Above-ground MEP work presented its own challenges. In order to install new mechanical chases, “We had to take out shear walls, so we worked hand-in-hand with our trade partners and the design team so we didn’t take out too much of the structure,” Fore said. “We shored up the building and divided it into quads for the work.”
Whenever possible, the team used original chases, including fireplace chimneys. For the rest, “Being that the building is wood masonry and brick, we had to channel to install most of the utilities,” Fore said. “To get our electrical in, we did very precision channeling. We only put them a couple inches deep into the wall to keep the integrity of the building.”
Coordination again proved key. “Because every piece of pipe, every conduit for wiring, and every piece of duct had to be individually channeled, we coordinated through 3-D BIM, then laid out in the field before channeling a trench into the wall,” Betts said.
The historic nature of the Capitol building required many other unusual construction techniques. Because of the wood structure, “We minimized any hot work and used electric whenever possible to avoid the risk of fire or fumes being absorbed,” Betts said.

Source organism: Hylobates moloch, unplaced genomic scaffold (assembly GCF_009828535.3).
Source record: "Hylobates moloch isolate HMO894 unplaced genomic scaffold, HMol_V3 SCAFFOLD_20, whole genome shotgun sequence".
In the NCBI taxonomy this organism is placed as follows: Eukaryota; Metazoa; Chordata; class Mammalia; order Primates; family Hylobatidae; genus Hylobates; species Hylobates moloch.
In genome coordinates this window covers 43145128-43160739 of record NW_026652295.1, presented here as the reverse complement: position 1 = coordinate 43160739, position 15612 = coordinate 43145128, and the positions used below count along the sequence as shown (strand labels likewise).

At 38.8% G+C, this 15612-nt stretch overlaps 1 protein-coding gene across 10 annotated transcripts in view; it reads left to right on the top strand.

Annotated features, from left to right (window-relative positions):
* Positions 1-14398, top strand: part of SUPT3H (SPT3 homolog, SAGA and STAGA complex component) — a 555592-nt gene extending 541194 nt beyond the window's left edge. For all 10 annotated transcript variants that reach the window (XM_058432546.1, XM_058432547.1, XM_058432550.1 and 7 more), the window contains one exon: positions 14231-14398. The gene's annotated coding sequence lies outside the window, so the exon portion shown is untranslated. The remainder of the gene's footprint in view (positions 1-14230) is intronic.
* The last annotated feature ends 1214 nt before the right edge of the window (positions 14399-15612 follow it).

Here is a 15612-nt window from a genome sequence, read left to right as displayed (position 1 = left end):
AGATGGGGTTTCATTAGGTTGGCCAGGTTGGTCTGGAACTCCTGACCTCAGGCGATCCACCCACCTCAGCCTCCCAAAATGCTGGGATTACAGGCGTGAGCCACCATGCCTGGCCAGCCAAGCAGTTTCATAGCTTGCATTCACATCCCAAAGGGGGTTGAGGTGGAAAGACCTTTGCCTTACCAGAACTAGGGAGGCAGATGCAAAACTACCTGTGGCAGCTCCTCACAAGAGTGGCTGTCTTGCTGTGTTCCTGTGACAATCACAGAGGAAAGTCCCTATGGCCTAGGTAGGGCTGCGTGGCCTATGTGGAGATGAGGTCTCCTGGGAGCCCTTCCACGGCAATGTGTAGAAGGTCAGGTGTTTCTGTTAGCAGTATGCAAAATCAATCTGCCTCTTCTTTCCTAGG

That included electric mini-excavators, electric wheelbarrows, and electric conveyors to move out large quantities of excavated dirt.
In many instances, hand work replaced equipment. “Most of the exterior stone that had to be replaced was hand-carved,” Betts said. “Millwork restoration required hand work. A significant amount of the excavation under the Capitol had to be hand-dug because they couldn’t get equipment into the small rooms. It was a lot of reverting back to the old ways of construction.”
Replacing failing sandstone on the Capitol’s exterior also required traveling back in time. “The building’s stone came from a quarry in Rawlins, Wyoming, that hadn’t been open for over 100 years,” Betts explained. “The state was granted access to the private land and we reopened the quarry to get material that matched the existing stone. Knowing they had this one opportunity, the state had the foresight to have us quarry enough stone for the next complete exterior renovation that could be 100 years down the road.”
Construction on the Herschler Building, built in 1983, posed different challenges, with 300 state employees continuing to work in the building. “We broke our work into two phases,” Betts said. “After we finished the first half, we moved them to the renovated space, then finished the other half.”
The project’s new central utility plant now feeds the Capitol and the Herschler Building, as well as the Supreme Court and two other buildings across the street. Landscape and pedestrian improvements tie the grounds together in a park-like setting.